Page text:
Lender Coverage Requirements

If you're financing your vehicle purchase, your lender may require you to purchase a certain level of auto insurance and keep that level for the duration of your loan. These terms are spelled out in your lending agreement and available for you to see before you sign on the line for your new vehicle.

Comprehensive

If your car is damaged outside of a collision, you can claim the damage under a comprehensive insurance plan. Damage caused by inclement weather, such as hail, is also covered under a comprehensive plan. As with other insurance coverages, there are limits to the amount covered, so you’ll want to choose a plan carefully and consider the added cost to your overall insurance expenses.

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We created a complete guide to comprehensive insurance to give you more detail and help you figure out of this coverage is right for you.

Gap Insurance

From the moment you drive your new car off the dealer lot, your new vehicle begins to depreciate. If you finance your new-car purchase, the gap between the amount you’ll pay for your car over the next three, four, five, or even six years and your car’s actual value is continually widening. This means that if your car is totaled in an accident during the life of your loan, you'll have to pay your deductible plus the difference between the amount of money the insurance company gives you and the amount left to pay on your loan.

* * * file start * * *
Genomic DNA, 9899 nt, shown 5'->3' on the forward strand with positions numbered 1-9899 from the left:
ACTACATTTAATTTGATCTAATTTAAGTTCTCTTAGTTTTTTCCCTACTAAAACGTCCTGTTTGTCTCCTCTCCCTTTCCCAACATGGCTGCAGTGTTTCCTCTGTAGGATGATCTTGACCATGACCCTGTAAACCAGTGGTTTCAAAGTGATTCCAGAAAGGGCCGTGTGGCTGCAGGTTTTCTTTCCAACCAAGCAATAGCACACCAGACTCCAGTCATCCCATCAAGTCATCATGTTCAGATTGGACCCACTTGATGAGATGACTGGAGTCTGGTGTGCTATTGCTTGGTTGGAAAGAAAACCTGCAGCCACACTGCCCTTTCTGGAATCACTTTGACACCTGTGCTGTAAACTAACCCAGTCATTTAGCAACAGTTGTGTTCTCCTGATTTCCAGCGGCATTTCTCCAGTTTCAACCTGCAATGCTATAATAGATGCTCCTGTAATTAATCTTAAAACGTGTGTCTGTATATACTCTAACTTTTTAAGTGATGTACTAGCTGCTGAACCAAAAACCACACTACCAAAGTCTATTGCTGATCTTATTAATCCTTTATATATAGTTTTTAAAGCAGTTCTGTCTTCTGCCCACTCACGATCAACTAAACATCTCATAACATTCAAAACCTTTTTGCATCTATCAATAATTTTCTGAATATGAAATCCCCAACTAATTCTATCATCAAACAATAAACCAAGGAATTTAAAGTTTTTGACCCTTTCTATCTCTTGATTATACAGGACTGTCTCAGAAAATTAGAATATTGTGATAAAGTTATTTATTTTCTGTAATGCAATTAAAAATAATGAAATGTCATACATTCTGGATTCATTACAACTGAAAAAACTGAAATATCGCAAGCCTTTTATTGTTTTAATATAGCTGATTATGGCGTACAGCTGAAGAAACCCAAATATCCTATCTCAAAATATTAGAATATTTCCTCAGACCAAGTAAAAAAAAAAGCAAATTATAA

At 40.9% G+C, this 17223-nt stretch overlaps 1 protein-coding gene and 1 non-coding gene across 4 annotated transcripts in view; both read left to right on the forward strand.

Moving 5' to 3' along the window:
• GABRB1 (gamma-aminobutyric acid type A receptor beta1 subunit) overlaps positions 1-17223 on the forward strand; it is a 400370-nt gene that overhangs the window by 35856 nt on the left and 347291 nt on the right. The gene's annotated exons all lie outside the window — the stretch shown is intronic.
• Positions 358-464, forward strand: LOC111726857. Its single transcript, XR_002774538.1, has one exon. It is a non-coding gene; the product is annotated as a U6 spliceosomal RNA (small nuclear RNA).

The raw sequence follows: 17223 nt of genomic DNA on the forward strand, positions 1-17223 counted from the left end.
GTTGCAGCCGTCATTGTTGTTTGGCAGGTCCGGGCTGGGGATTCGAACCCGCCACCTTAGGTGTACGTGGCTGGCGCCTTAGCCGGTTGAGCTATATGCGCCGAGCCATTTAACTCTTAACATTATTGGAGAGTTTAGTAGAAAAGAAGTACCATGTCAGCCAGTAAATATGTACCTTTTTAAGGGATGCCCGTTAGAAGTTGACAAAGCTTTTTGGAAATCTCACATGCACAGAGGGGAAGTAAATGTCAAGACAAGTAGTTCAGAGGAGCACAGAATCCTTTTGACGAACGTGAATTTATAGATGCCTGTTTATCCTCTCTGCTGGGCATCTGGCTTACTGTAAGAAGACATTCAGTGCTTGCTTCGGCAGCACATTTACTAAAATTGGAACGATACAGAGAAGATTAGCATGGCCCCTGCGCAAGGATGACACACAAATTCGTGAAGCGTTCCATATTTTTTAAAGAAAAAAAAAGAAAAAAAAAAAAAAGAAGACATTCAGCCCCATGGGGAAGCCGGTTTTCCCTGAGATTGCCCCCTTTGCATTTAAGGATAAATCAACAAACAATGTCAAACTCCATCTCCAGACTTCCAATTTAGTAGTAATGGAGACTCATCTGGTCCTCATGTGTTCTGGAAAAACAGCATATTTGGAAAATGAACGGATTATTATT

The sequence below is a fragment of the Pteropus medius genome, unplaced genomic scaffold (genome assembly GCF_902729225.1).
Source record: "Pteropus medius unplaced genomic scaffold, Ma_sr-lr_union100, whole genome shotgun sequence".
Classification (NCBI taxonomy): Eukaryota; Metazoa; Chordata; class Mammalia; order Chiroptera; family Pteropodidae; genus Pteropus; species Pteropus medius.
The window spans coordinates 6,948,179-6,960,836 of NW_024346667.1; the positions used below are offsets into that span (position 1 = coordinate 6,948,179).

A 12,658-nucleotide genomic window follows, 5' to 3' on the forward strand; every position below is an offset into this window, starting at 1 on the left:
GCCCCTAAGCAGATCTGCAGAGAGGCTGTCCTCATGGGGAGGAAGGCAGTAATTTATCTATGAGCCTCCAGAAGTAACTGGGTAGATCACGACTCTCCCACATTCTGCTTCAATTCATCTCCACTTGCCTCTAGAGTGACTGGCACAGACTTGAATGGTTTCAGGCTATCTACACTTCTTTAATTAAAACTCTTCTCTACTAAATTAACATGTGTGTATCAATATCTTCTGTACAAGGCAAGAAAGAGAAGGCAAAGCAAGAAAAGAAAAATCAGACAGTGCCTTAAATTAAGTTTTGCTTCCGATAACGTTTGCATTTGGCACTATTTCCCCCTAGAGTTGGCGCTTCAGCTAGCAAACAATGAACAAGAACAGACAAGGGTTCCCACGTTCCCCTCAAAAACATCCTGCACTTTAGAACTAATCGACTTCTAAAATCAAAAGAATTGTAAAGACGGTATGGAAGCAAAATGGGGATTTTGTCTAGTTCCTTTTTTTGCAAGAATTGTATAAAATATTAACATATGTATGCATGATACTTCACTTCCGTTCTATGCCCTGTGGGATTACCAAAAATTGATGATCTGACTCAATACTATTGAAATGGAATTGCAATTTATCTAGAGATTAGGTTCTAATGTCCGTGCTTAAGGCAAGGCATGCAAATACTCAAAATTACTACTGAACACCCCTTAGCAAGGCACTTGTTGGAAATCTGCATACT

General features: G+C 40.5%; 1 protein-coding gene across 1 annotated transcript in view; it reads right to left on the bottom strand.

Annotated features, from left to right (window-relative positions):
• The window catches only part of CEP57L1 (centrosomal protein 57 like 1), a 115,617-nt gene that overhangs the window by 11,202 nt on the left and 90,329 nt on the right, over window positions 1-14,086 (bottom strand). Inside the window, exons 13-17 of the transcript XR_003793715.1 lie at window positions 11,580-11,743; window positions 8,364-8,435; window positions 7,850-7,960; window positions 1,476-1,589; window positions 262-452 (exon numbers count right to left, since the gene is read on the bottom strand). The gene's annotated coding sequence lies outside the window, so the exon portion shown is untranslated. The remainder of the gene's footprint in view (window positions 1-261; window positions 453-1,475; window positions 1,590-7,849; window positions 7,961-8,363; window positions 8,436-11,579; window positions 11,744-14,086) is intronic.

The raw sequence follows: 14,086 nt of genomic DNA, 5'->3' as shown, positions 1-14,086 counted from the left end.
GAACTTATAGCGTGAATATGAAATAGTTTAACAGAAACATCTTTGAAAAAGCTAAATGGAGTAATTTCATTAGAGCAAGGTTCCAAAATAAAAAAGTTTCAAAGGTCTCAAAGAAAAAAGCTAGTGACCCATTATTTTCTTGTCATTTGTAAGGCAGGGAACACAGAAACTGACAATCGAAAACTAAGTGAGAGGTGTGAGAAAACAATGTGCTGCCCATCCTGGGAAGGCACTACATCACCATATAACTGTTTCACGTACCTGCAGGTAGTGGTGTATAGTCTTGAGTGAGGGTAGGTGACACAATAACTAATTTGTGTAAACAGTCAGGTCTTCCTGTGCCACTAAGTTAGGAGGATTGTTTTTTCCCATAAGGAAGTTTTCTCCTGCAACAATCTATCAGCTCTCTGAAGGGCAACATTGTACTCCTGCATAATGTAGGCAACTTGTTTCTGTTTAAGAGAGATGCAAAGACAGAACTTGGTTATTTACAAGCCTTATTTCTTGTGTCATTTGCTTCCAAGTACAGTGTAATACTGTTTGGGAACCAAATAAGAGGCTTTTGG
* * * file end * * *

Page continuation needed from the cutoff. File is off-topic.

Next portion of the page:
Gap insurance bridges the divide, paying the amount left on your loan in the event of a total loss. For more information on gap insurance, read our gap insurance guide.

Forgiveness Coverage

Your insurance rates can rise if you're at fault for a car accident. If you haven’t been at fault for an accident for at least a year, you may be eligible for a discount on your insurance policy. Forgiveness coverage works like these discounts, offering forgiveness if you cause an accident within the time frame spelled out in your policy. This essentially wipes your record clean and enables coverage cost escalation relief. Generally, you’re only able to use this coverage once.

Glass Coverage

With a glass coverage policy, you can replace your broken or cracked window at no cost. These types of policies have no deductible. Some states allow this type of coverage in your comprehensive coverage plan, while in others, you’ll need a separate policy.

If you don't have glass coverage and a window repair becomes necessary, you may be able to file a claim under your comprehensive coverage policy, but you'll likely have to meet a deductible before the insurance company pays out.

Custom-Equipment Coverage

If you’ve customized your vehicle with aftermarket parts, you’ll want to consider custom-equipment coverage. Most traditional comprehensive coverage policies only cover original equipment. A custom-equipment policy can help with the expense of repairing custom parts that are damaged in an accident.